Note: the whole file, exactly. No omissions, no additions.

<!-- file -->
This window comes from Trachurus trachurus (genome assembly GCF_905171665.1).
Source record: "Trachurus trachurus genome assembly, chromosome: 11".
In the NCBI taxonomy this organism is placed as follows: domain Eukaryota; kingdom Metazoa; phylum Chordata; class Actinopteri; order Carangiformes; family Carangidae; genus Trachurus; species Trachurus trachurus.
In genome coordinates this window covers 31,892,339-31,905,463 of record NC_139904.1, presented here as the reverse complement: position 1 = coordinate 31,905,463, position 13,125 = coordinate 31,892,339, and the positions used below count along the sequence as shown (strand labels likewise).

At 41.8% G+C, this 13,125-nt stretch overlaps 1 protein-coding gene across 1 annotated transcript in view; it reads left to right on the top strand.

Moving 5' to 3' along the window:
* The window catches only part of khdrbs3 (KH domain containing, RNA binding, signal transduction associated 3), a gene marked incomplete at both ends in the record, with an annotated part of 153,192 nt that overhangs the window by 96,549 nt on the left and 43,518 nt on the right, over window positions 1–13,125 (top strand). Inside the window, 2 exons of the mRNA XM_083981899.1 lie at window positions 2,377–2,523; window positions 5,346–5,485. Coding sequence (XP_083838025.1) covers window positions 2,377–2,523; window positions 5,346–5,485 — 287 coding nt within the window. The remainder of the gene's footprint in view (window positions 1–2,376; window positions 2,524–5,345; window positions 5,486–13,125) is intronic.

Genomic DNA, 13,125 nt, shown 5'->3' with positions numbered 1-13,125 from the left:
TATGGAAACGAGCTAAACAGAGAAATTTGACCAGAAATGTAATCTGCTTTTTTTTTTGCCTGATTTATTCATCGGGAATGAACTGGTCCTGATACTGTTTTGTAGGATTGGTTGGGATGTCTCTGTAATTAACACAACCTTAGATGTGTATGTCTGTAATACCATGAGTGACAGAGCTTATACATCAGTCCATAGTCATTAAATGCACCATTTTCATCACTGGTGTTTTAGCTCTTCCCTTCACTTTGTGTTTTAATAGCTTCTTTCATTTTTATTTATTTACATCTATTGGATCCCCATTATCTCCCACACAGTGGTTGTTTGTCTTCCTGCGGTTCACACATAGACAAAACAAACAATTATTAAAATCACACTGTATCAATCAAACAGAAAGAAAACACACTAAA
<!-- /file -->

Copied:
This window comes from Trachurus trachurus (genome assembly GCF_905171665.1).
Source record: "Trachurus trachurus genome assembly, chromosome: 11".
In the NCBI taxonomy this organism is placed as follows: domain Eukaryota; kingdom Metazoa; phylum Chordata; class Actinopteri; order Carangiformes; family Carangidae; genus Trachurus; species Trachurus trachurus.
In genome coordinates this window covers 31,892,339-31,905,463 of record NC_139904.1, presented here as the reverse complement: position 1 = coordinate 31,905,463, position 13,125 = coordinate 31,892,339, and the positions used below count along the sequence as shown (strand labels likewise).

At 41.8% G+C, this 13,125-nt stretch overlaps 1 protein-coding gene across 1 annotated transcript in view; it reads left to right on the top strand.

Moving 5' to 3' along the window:
* The window catches only part of khdrbs3 (KH domain containing, RNA binding, signal transduction associated 3), a gene marked incomplete at both ends in the record, with an annotated part of 153,192 nt that overhangs the window by 96,549 nt on the left and 43,518 nt on the right, over window positions 1–13,125 (top strand). Inside the window, 2 exons of the mRNA XM_083981899.1 lie at window positions 2,377–2,523; window positions 5,346–5,485. Coding sequence (XP_083838025.1) covers window positions 2,377–2,523; window positions 5,346–5,485 — 287 coding nt within the window. The remainder of the gene's footprint in view (window positions 1–2,376; window positions 2,524–5,345; window positions 5,486–13,125) is intronic.

Genomic DNA, 13,125 nt, shown 5'->3' with positions numbered 1-13,125 from the left:
TATGGAAACGAGCTAAACAGAGAAATTTGACCAGAAATGTAATCTGCTTTTTTTTTTGCCTGATTTATTCATCGGGAATGAACTGGTCCTGATACTGTTTTGTAGGATTGGTTGGGATGTCTCTGTAATTAACACAACCTTAGATGTGTATGTCTGTAATACCATGAGTGACAGAGCTTATACATCAGTCCATAGTCATTAAATGCACCATTTTCATCACTGGTGTTTTAGCTCTTCCCTTCACTTTGTGTTTTAATAGCTTCTTTCATTTTTATTTATTTACATCTATTGGATCCCCATTATCTCCCACACAGTGGTTGTTTGTCTTCCTGCGGTTCACACATAGACAAAACAAACAATTATTAAAATCACACTGTATCAATCAAACAGAAAGAAAACACACTAAA